Sparky Anderson

Sparky Anderson: 1934-2010

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Sad but, in light of what we learned yesterday, not unexpected news: Sparky Anderson has died.

Anderson won three world titles, five pennants and seven division titles. He won 2194 games with the Reds and Tigers. He was the first manager to win a World Series in both the NL and the AL. He was elected to the Hall of Fame in 2000, and he most certainly deserved it.

As the obituaries come in over the next day or so, you’ll see a lot of references to Sparky’s nickname, “Captain Hook,” which referred to his practice of yanking his starters way earlier than most managers did in the early 70s.  But, as Chris Jaffe pointed out in his excellent “Evaluating Baseball Managers” book, Anderson should be remembered more for something else: ushering in the five-man rotation. The sea change from pitchers going from three-days rest to four days took place rather quickly between 1975 and 1976 when Anderson started giving his pitching staff — which was far weaker than the Reds’ formidable lineup at the time — extra days off.  They happened to win the World Series both years, leading to most teams aping Anderson’s move. It’s kind of strange that a guy who rarely if ever managed good-pitching teams was a trendsetter in this regard, but that’s how it went, for better or for worse.

Personally speaking, Sparky was the manager of the team I grew up with.  I vaguely remember Ralph Houk and — for a millisecond Les Moss — but Sparky was the man in Detroit during my formative years as a baseball fan.  I wasn’t sure what to make of him at the time. People talked about him being fiery, but we all saw Billy Martin and Earl Weaver on TV being way crazier than Anderson ever was.  He had a reputation for being a bit loopy, what with his constant overpromotion of young talent, but we always had Ernie Harwell to put that stuff in perspective.  I’m guessing my 7-10-year-old perspective on Anderson would be a lot different than a similarly situated Reds fan, but to me he was kind of like a fun uncle.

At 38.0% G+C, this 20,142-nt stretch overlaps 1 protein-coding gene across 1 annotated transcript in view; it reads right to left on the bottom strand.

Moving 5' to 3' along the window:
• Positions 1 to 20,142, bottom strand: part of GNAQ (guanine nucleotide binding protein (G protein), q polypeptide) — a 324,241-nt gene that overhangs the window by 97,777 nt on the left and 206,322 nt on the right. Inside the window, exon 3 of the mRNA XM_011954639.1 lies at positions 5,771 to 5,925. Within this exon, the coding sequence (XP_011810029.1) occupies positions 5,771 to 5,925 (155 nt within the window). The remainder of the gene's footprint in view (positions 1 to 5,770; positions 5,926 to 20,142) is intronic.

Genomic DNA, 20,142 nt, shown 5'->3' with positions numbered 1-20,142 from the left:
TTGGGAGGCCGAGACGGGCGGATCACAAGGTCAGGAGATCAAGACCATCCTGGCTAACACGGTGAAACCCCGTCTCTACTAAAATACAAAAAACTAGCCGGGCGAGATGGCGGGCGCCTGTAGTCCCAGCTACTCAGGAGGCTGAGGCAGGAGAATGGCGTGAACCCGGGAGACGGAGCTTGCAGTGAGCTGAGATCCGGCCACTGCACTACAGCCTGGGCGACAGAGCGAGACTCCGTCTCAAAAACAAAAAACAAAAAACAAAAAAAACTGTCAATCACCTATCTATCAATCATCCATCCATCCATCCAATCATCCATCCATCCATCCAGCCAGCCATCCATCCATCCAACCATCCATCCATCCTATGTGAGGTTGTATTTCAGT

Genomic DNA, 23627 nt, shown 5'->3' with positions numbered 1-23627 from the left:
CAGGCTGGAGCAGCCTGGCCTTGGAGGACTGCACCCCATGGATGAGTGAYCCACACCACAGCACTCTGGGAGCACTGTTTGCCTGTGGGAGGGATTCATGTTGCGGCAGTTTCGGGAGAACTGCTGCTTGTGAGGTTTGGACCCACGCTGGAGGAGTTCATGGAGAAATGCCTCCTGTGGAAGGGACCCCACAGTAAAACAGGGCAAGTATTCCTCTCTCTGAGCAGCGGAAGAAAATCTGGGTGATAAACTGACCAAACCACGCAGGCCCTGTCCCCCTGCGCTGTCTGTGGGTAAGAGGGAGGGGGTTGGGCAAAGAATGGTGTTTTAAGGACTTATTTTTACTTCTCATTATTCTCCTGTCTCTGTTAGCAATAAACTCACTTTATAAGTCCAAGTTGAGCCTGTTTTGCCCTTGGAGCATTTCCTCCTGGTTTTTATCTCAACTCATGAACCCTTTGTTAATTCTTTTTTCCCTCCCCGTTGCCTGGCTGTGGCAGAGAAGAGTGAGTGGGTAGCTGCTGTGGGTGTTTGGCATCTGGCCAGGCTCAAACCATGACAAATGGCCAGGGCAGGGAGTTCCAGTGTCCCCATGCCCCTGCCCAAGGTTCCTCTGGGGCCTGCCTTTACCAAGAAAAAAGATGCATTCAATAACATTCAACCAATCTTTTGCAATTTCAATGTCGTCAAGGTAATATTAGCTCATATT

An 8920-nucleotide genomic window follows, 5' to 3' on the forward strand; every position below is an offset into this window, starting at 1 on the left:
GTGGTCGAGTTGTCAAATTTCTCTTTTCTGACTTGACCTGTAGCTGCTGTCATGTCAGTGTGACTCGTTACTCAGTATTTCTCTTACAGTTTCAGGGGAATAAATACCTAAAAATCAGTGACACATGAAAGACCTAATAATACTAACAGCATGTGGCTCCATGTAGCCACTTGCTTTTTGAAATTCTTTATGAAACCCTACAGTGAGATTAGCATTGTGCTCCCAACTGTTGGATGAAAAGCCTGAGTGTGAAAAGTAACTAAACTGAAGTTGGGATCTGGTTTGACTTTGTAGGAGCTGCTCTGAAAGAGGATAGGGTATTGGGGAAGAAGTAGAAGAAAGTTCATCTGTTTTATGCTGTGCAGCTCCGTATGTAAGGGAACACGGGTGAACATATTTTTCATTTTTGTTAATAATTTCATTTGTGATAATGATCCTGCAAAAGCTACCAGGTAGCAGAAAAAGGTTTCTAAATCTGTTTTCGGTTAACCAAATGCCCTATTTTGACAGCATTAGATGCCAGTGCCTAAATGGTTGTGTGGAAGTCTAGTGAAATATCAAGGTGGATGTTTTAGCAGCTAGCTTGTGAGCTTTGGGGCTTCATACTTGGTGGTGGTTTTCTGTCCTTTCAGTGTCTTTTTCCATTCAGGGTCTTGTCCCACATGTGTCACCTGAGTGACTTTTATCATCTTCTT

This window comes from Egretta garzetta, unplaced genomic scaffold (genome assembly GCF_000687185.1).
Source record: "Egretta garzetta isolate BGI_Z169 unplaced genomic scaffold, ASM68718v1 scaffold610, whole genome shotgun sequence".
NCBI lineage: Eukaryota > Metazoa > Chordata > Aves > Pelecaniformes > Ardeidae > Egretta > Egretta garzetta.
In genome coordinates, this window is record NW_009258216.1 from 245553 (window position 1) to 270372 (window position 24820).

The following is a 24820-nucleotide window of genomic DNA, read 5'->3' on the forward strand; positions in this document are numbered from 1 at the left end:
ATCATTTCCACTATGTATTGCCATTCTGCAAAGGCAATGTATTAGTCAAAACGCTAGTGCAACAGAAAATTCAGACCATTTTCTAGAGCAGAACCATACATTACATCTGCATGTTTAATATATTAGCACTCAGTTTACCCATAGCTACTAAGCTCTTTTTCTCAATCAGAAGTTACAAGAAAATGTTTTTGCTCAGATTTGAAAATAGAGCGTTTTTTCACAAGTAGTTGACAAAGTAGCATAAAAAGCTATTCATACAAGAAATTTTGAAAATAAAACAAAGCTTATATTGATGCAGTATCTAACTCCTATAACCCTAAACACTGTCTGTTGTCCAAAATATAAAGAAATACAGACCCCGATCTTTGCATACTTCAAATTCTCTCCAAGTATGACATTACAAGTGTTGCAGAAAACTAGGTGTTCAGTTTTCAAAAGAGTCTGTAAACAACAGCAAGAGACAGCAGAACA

But not one you dismissed.  Anderson obviously got results. And he was unquestionably respected by fans of the teams he managed. Maybe no more so than in early 1995, when he refused to manage replacement players during the late stages of the baseball strike. While the word “union” has become a dirty one to a lot of people over past 30 years, that’s not so in Michigan, and you can bet that Sparky’s stand was really damn important to baseball fans there.

Anderson was one of the great ones. It’s sad that his health declined so precipitously that baseball couldn’t give him a more fitting sendoff, but he’ll certainly be remembered by baseball fans of my generation and before.

What’s on Tap: Previewing Thursday’s action

PHILADELPHIA, PA - JUNE 16: Starting pitcher J.A. Happ #33 of the Toronto Blue Jays delivers a pitch in the seventh inning against the Philadelphia Phillies at Citizens Bank Park on June 16, 2016 in Philadelphia, Pennsylvania. (Photo by Drew Hallowell/Getty Images)
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Did you know J.A. Happ is in the thick of the American League Cy Young Award race? Of all the contenders, he may be the biggest surprise, even ahead of Drew Pomeranz. Happ leads the league with 17 wins and only has three losses to go with it. He’s holding a 3.05 ERA and a 133/44 K/BB ratio in 150 1/3 innings.

It wasn’t all that long ago that Happ was struggling to stay in a starting rotation. In 2011, his first full season with the Astros, he finished with a 5.35 ERA. In 2012, he put up a 4.79 ERA with the ‘stros and Blue Jays. The next year? 4.56 followed by 4.22, both with the Jays. Then, with the Mariners, he continued the mediocrity with a 4.64 ERA before he was traded to the Pirates.